Time: 1:00pm - 5:00pm
Location: Gallery 1199
Street: 310 West 43rd St. (between 8th & 9th Ave)
City/Town: New York, NY
SPECIAL GUEST VIA VIDEO: BIENVENIDO LUMBERA, Philippine National Artist for Literature and FQS Alum
On January 26, 1970, anti-Marcos protests culminated in Manila, the capital city of the Philippines. Popularly referred to as the “First Quarter Storm”, the historic protests by Filipino students along with the long-standing militancy of the labor movement and the centuries-long struggle of the peasants movement against fascism, foreign domination, government corruption and feudal oppression in the Philippines embodied the historical bravery of the Filipino people with the youth and students at the forefront in fighting for social and economic justice.
In response to the strong student protests, general social unrest of the workers and the urban poor, and armed peasant uprising in the countrysides, US-puppet Ferdinand Marcos signed Presidential Proclamation 1081, placing the entire Philippine Republic under Martial Law. Under the president’s command, the military arrested opposition figures, including the late Senator Benigno Aquino, journalists, student leaders, labor and peasant organizers, progressive Church members, and prominent businessmen and entrepreneurs. More than 30,000 individuals were detained and tortured by the Philippine military. Businesses were seized, newspapers were shut down, and the mass media were brought under tight control. For about two decades, Marcos reigned over the Philippines with iron-fist dictatorship stripping the nation of basic human rights and democratic freedoms.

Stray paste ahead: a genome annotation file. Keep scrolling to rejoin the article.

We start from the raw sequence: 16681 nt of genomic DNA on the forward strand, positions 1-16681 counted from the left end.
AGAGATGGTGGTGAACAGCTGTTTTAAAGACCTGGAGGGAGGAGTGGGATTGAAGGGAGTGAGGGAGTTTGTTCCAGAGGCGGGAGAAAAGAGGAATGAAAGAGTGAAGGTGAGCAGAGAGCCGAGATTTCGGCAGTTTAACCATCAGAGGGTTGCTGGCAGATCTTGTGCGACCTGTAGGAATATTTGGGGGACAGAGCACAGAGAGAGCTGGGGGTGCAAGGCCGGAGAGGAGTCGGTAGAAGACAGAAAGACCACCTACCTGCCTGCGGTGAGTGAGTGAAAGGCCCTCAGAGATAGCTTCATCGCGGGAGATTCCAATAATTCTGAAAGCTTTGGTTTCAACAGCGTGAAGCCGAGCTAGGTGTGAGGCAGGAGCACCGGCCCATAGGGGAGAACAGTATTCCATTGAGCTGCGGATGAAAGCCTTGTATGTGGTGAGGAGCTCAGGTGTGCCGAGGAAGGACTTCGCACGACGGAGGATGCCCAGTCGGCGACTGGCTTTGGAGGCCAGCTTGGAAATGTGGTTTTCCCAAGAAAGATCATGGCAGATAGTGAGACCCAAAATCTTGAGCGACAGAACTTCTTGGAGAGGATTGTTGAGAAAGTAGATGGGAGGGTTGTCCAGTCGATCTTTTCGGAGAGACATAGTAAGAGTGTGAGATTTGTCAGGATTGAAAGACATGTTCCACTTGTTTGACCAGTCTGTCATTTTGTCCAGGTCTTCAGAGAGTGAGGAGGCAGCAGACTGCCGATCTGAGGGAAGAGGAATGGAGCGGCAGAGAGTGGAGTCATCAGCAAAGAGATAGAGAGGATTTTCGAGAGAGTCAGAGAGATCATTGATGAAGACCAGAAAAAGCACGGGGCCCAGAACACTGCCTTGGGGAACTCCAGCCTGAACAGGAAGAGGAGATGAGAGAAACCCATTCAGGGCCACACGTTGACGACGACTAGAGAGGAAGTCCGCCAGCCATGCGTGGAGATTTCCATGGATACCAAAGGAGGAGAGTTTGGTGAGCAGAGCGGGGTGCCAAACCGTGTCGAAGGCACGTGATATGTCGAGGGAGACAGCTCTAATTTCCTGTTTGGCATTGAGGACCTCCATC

But the opposition and the struggle for freedom and democracy of the Filipino people remained strong and vibrant in-spite of the brutal suppression by Marcos. The vibrant peoples’ democratic movement in the Philippines flourished underground and among overseas Filipinos such as those in forced into exile abroad. Despite their distance from their homeland, overseas Filipinos, particularly in New York City, continued to resist and fight to dismantle the Marcos dictatorship. The struggle against Marcos culminated on February 22, 1986, in a three-day uprising at the Epifanio De Los Santos Avenue (EDSA) that forced Marcos out of power.
Join us in paying a fitting New York tribute to the heroes and heroines of our times and pass the Anti-Martial Law movement’s legacy to the Filipino-American youth of today so they can emulate what it means to be a genuine Filipino patriot and take a stand and fight even if he/she is forced to go abroad and to better understand the current situation in the Philippines.
New York Committee for Human Rights (NYCHRP)
and Anakbayan New York/New Jersey